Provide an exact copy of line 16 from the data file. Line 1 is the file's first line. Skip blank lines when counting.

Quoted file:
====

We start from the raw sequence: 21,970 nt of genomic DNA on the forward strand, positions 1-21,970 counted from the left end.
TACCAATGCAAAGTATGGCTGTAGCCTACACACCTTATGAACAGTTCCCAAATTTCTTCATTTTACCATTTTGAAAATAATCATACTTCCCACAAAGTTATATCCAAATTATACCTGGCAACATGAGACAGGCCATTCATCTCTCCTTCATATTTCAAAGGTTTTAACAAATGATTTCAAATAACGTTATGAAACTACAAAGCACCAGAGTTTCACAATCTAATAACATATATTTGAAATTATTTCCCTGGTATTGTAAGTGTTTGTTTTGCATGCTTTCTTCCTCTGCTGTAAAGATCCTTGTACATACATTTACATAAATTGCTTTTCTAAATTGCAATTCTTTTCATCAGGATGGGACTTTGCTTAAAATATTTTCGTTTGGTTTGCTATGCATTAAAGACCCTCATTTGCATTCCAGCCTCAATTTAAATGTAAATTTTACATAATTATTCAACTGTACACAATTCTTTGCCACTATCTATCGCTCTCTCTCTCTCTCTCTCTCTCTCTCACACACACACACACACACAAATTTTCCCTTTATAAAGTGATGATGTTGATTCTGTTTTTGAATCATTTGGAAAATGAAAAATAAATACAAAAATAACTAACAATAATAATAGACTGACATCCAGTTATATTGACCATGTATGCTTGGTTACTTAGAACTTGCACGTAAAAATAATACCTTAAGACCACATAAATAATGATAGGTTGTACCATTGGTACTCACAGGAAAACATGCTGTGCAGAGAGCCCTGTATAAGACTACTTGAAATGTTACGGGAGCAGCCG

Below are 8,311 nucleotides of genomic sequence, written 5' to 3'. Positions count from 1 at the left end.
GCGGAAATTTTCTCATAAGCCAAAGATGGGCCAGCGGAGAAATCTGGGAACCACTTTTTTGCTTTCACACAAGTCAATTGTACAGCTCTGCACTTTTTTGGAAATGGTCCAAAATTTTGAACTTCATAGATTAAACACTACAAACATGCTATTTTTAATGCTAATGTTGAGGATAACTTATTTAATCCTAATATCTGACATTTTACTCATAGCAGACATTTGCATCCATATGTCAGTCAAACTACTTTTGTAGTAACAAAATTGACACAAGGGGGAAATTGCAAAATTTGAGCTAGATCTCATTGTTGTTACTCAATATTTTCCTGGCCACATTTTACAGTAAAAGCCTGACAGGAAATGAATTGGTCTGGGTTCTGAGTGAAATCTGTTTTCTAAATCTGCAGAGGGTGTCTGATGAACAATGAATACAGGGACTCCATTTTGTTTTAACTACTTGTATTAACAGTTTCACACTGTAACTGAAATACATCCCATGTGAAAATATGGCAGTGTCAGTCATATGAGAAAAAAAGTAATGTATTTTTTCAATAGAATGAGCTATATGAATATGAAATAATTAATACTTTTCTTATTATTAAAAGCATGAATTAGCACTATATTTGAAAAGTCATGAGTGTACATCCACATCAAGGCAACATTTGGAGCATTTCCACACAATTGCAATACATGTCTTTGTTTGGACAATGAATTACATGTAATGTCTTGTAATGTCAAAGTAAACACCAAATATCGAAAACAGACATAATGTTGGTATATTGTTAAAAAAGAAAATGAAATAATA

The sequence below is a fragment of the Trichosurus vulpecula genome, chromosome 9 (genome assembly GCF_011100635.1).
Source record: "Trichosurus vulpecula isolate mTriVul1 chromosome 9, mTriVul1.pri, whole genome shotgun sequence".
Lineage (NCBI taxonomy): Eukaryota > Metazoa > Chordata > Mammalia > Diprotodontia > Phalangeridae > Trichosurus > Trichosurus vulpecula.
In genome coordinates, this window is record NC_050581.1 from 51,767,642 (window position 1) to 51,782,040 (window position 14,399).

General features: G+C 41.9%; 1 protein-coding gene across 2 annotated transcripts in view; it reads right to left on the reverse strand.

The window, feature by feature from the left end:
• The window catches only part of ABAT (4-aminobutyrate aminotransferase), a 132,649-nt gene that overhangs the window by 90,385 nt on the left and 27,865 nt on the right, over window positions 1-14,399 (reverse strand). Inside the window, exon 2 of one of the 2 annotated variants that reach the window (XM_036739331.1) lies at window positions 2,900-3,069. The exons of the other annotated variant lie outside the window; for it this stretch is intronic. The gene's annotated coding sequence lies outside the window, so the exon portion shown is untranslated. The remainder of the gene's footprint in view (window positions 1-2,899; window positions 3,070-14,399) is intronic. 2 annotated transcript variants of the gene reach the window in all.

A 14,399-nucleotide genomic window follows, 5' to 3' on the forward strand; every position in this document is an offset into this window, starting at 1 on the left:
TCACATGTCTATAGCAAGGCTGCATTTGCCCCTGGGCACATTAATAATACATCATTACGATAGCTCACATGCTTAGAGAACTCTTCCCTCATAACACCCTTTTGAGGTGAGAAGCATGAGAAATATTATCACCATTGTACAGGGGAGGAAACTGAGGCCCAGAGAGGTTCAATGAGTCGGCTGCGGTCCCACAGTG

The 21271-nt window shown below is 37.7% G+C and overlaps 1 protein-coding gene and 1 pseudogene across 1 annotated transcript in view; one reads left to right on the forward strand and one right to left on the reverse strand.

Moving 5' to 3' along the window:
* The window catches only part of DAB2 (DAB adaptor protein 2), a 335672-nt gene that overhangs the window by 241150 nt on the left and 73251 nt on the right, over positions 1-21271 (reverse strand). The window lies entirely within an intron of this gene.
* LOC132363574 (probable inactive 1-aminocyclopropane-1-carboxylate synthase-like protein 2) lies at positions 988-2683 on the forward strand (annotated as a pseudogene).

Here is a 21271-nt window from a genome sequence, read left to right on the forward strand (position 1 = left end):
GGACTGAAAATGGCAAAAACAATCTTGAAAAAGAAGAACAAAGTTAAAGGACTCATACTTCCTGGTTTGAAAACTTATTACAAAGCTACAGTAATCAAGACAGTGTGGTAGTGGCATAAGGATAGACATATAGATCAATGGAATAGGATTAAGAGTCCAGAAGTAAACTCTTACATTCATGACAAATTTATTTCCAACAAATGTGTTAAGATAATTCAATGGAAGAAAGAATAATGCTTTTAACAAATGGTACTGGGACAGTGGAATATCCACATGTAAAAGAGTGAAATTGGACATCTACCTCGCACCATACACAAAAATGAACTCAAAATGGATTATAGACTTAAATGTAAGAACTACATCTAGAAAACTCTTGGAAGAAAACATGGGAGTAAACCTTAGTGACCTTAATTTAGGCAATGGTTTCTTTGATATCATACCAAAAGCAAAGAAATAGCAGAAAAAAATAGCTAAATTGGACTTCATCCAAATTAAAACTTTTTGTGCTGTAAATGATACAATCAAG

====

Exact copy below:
* The window catches only part of DAB2 (DAB adaptor protein 2), a 335672-nt gene that overhangs the window by 241150 nt on the left and 73251 nt on the right, over positions 1-21271 (reverse strand). The window lies entirely within an intron of this gene.